Government Has Poorly Managed Public Lands

Private Sector Should be Given Chance Where Government Has Failed, says NCPA Report


DALLAS (January 17, 2007) - Government has poorly managed the public's natural resources as it struggles to balance public land uses, such as logging and recreation, with preservation of lands in their original state, according to a new report from the National Center for Policy Analysis (NCPA).  As a result, public lands have been degraded and the wildlife that depends on them destroyed. 

"Because of shifting priorities, national parks and forests have at times been either overused or neglected," said NCPA Senior Fellow H. Sterling Burnett.  "Too many people using anything will destroy it, and national parks - many of which are ecologically fragile - are no exception."

The NCPA report notes the National Park Service has maintained low or no entrance fees to encourage the maximum number of visitors, but this has led to overuse and insufficient funds for properly maintaining roads and facilities.  It has also suppressed natural fires - while spending billions of dollars fighting forest fires.  And since deer, elk, pronghorn sheep and bison are popular park attractions, such predators as wolves and bears were hunted and trapped.  This has come at a high price.  For example:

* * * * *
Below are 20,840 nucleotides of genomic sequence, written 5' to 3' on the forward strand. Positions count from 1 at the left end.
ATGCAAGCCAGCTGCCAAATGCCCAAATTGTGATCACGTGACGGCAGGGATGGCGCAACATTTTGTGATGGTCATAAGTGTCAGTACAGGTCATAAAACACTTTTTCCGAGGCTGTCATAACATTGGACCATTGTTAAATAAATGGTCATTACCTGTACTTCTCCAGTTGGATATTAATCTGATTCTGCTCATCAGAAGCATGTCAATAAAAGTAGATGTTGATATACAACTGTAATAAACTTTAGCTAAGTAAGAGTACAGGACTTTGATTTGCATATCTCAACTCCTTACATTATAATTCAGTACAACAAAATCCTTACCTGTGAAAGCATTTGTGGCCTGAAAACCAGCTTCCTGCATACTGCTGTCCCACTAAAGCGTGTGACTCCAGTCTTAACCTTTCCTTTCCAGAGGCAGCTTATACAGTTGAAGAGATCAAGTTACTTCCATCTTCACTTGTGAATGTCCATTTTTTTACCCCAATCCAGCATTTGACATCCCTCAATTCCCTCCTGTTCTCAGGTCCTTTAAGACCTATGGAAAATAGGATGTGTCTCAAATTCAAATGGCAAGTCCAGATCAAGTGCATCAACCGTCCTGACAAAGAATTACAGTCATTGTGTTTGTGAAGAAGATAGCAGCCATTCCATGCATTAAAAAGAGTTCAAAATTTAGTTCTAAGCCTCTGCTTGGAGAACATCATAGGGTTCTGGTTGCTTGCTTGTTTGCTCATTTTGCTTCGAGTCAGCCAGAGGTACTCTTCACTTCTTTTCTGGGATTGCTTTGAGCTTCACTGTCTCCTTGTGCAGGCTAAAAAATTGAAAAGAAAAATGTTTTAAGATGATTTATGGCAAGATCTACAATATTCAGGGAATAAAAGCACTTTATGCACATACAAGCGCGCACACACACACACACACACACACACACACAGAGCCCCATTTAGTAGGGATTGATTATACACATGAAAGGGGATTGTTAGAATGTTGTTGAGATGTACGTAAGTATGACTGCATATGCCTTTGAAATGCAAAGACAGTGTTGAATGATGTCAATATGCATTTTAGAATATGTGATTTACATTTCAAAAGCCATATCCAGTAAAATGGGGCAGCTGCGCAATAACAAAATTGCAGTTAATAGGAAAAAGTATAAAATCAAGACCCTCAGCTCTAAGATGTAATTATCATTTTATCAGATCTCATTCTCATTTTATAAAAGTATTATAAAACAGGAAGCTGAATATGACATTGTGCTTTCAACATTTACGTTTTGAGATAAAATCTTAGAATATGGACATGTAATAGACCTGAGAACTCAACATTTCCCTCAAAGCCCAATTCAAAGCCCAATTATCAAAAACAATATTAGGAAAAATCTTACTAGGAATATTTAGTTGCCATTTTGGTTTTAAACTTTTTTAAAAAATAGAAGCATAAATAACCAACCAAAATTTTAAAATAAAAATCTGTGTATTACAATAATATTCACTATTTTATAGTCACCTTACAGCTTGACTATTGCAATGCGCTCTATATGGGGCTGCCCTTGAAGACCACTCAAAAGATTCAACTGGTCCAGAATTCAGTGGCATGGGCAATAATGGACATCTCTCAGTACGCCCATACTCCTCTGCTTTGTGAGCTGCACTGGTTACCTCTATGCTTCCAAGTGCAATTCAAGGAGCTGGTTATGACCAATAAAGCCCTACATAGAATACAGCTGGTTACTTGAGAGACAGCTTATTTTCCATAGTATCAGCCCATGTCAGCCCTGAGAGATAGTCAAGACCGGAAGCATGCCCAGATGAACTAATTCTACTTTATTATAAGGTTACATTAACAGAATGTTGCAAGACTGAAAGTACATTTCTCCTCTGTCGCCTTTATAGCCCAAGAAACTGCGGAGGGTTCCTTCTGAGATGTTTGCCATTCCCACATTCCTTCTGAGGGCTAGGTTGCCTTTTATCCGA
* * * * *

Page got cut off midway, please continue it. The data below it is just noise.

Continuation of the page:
• In the most popular parks, visitors regularly complain of air pollution from automobiles, cars interfering with scenic views and traffic jams hampering the natural experience.
  • The absence of predators to regulate populations and periodic fires to stimulate plant growth led to an overpopulation of grazing animals.
  • In Yellowstone, elk have almost entirely driven out deer, bighorn and pronghorn sheep, and beaver populations, or pushed them into poor habitats, leaving them prey to disease and boom-and-bust population cycles.

In contrast, individuals and private organizations have a long history of protecting environmentally valuable lands. For instance:

  • The Audubon Society maintains more than 100 sanctuaries and nature centers.
  • The Nature Conservancy protects and maintains 15 million acres in the U.S. in nearly 1,400 private preserves -- an area greater than the states of Connecticut, Delaware, New Jersey and Rhode Island combined.

"The concept of ownership can be extended to public lands," says Burnett.  "Some federal lands could be sold or auctioned off to private parties (individuals, companies or nonprofit organizations).  Or management could be transferred to congressionally-approved boards or to states or counties that have demonstrated superior economic and environmental performance," says Burnett.